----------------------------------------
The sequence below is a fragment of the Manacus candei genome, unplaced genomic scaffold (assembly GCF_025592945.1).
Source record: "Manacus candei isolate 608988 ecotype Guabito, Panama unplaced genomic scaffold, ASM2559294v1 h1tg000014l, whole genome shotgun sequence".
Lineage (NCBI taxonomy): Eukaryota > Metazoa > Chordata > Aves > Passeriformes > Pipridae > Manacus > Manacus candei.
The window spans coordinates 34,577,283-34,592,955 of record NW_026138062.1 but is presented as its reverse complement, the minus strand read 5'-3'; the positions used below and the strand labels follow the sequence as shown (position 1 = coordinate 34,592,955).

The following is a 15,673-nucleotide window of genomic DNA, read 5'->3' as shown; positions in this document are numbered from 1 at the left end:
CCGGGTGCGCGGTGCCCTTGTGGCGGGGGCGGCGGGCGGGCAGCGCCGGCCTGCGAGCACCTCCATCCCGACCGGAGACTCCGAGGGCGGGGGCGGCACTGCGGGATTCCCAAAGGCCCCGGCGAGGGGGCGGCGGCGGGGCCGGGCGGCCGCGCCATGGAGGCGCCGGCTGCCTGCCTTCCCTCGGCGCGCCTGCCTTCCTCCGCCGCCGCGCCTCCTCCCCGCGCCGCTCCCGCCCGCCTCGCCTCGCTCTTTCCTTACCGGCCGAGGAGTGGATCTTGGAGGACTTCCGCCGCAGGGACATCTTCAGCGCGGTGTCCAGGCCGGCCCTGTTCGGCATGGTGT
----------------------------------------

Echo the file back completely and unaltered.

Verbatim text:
The sequence below is a fragment of the Manacus candei genome, unplaced genomic scaffold (assembly GCF_025592945.1).
Source record: "Manacus candei isolate 608988 ecotype Guabito, Panama unplaced genomic scaffold, ASM2559294v1 h1tg000014l, whole genome shotgun sequence".
Lineage (NCBI taxonomy): Eukaryota > Metazoa > Chordata > Aves > Passeriformes > Pipridae > Manacus > Manacus candei.
The window spans coordinates 34,577,283-34,592,955 of record NW_026138062.1 but is presented as its reverse complement, the minus strand read 5'-3'; the positions used below and the strand labels follow the sequence as shown (position 1 = coordinate 34,592,955).

The following is a 15,673-nucleotide window of genomic DNA, read 5'->3' as shown; positions in this document are numbered from 1 at the left end:
CCGGGTGCGCGGTGCCCTTGTGGCGGGGGCGGCGGGCGGGCAGCGCCGGCCTGCGAGCACCTCCATCCCGACCGGAGACTCCGAGGGCGGGGGCGGCACTGCGGGATTCCCAAAGGCCCCGGCGAGGGGGCGGCGGCGGGGCCGGGCGGCCGCGCCATGGAGGCGCCGGCTGCCTGCCTTCCCTCGGCGCGCCTGCCTTCCTCCGCCGCCGCGCCTCCTCCCCGCGCCGCTCCCGCCCGCCTCGCCTCGCTCTTTCCTTACCGGCCGAGGAGTGGATCTTGGAGGACTTCCGCCGCAGGGACATCTTCAGCGCGGTGTCCAGGCCGGCCCTGTTCGGCATGGTGT